However, the question is – one whether they are understated. Two – whether we have succeeded because of the lockdown in keeping those numbers low and then three that what would happen if the virus goes off in terms of huge infections in the country, it will be a very little to protect ourselves with. I am glad of course that some graded opening has started yesterday and there is an expectation of a larger opening on May 3. I do feel that the transportation should be opened up, perhaps in an upgraded scale so that commerce can start moving.
We don’t have the luxury of the kind of fiscal package that US Germany, Japan and others have done yet we have to do whatever it takes to do what is necessary but at the same time, I think that we do have to be much more keen to start opening up the lockdown because we don’t have the luxury of doing the kind of fiscal action that has been taken elsewhere.
Q: I wanted to ask you one more international question on economic policy question. The Indian government has quietly tweaked the border country rules and changed them in such a way that Chinese companies cannot takeover - Chinese entities cannot takeover Indian companies taking advantage of distressed valuations. You think that is smart tweaking or you think we shouldn’t go down that path?
A: I am surprised by this but of course I am not familiar with the specific provocation that had led to these policy announcements and the urgency of doing this during these troubled times. Having said that, if we can provide a general comment, which is that given what is happening to the global economy where the damage to the western countries that is the US, all western European countries is much larger than what we are observing for the Asian countries. That is number one.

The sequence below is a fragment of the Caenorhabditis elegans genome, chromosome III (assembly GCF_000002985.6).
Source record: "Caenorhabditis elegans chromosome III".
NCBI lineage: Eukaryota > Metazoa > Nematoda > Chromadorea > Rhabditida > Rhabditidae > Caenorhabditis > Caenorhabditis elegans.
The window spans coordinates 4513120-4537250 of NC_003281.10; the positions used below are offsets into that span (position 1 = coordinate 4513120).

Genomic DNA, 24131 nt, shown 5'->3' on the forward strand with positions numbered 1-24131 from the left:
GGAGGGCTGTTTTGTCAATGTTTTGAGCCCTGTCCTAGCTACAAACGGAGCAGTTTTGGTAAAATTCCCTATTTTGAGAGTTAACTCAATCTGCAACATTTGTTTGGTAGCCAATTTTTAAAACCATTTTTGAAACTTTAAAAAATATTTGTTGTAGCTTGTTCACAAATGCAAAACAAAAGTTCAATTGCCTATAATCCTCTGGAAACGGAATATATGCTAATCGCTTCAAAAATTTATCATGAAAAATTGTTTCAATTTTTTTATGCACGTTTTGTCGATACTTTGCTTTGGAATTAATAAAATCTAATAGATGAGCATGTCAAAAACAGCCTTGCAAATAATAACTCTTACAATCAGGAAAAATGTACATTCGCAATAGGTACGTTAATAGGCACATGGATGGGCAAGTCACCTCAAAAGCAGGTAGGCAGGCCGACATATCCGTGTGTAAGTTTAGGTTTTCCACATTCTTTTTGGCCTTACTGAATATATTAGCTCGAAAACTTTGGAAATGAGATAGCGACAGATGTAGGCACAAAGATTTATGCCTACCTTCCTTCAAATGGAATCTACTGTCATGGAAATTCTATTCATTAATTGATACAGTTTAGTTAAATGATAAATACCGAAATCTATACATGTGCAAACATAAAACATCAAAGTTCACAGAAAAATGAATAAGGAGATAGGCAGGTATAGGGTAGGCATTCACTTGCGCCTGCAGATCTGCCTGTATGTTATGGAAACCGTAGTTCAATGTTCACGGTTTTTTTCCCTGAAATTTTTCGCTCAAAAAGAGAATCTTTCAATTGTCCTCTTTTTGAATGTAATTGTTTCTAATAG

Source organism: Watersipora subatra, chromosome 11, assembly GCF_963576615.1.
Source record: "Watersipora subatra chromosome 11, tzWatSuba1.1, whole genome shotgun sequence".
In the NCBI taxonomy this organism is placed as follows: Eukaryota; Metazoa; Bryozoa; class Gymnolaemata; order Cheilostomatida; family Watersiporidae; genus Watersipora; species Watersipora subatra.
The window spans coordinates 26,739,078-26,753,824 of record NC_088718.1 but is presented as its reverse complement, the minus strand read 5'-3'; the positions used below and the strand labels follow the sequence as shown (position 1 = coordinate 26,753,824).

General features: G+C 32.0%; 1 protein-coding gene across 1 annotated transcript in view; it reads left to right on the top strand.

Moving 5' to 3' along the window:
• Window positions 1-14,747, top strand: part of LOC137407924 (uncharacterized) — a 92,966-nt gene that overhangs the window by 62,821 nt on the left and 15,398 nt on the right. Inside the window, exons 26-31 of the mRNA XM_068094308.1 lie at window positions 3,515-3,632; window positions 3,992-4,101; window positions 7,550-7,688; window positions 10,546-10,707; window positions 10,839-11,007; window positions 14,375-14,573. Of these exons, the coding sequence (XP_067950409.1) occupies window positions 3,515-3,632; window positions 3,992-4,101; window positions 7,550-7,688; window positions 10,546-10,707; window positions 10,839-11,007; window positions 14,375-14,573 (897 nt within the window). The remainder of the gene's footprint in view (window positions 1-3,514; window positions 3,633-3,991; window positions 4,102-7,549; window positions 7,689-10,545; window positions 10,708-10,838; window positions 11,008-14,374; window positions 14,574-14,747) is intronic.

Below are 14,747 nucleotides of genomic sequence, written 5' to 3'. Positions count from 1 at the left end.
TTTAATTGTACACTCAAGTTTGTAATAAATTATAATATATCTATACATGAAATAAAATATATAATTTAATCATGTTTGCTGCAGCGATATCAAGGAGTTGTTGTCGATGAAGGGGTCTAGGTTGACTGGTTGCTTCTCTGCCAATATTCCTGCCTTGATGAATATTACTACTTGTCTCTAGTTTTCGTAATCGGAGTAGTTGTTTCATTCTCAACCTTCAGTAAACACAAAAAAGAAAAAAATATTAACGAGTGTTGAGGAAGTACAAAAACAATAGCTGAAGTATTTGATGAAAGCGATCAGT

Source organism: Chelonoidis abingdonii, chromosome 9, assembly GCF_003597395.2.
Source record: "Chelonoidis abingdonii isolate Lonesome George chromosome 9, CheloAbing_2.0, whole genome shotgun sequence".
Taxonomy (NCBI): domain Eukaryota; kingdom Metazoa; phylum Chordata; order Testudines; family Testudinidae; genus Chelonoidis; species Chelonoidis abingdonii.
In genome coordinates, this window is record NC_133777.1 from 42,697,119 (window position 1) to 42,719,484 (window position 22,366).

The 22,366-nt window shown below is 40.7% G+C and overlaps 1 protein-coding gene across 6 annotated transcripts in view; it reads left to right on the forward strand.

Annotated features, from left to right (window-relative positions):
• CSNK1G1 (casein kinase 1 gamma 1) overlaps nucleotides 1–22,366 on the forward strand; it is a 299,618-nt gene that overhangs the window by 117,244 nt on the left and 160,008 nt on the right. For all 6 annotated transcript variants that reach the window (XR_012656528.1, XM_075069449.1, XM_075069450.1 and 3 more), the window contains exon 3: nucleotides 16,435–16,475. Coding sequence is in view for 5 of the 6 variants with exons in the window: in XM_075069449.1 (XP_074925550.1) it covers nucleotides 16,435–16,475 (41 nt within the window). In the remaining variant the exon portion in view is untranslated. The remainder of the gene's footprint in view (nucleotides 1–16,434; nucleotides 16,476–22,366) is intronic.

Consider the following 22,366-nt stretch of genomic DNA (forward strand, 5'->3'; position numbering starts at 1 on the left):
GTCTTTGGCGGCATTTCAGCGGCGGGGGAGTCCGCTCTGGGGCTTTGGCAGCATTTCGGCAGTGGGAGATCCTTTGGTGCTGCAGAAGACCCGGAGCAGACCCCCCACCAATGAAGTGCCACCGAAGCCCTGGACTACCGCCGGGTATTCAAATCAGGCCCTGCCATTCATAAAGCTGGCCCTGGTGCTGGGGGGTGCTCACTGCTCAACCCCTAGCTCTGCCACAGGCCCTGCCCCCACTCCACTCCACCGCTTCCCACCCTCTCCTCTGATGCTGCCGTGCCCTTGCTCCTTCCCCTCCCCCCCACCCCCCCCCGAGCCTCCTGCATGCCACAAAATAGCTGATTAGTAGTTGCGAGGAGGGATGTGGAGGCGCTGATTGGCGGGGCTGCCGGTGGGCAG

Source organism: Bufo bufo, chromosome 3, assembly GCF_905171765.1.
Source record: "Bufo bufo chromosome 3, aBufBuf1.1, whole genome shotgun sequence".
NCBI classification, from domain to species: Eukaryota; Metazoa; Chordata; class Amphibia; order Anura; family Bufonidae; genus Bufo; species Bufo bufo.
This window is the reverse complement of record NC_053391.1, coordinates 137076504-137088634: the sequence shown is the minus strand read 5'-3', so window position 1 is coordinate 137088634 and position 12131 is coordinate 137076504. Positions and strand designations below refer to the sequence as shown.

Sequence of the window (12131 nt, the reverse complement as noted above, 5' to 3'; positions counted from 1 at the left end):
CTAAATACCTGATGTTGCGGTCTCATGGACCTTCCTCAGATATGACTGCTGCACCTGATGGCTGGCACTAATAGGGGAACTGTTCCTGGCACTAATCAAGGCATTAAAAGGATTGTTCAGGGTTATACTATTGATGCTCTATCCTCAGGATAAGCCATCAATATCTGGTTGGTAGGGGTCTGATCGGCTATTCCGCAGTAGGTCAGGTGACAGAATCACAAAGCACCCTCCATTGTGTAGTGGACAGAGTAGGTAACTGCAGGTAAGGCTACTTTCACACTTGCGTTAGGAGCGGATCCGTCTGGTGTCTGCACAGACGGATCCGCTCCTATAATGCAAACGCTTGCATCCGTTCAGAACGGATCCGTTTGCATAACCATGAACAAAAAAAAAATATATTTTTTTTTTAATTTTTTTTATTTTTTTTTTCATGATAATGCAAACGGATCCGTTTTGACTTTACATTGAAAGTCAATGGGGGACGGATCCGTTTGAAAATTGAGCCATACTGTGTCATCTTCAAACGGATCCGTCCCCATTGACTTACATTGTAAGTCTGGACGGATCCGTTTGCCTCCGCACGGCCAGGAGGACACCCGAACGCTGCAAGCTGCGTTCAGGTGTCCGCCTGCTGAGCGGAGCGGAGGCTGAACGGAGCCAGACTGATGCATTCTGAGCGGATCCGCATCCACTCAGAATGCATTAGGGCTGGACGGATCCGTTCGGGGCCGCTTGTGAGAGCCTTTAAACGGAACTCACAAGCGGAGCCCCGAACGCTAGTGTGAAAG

Number two is even prior to the COVID-19 crisis, the projections for the global economy in the next 5-10-15-20 years was that Asia will have a larger and larger weight in the global economy over the next couple of decades and of course especially China. So, we obviously have to do whatever we need to do in terms of any negative thing that China could possibly do to us or their companies but at the same time, if we want a revival after the lockdown, after the COVID-19 crisis then we have to be much more geared for the East and including China. Furthermore if we want manufacturing to be moved from China to US, it is not going to happen if we close our borders to Chinese investment.
Remember that foreign direct investment (FDI) in China did not come through the US or from the west, it came from the south, from the overseas Chinese. So if we have an ambition, which we ought to, to take advantage of this crisis and have activities moving to us from China then this is a wrong thing to do.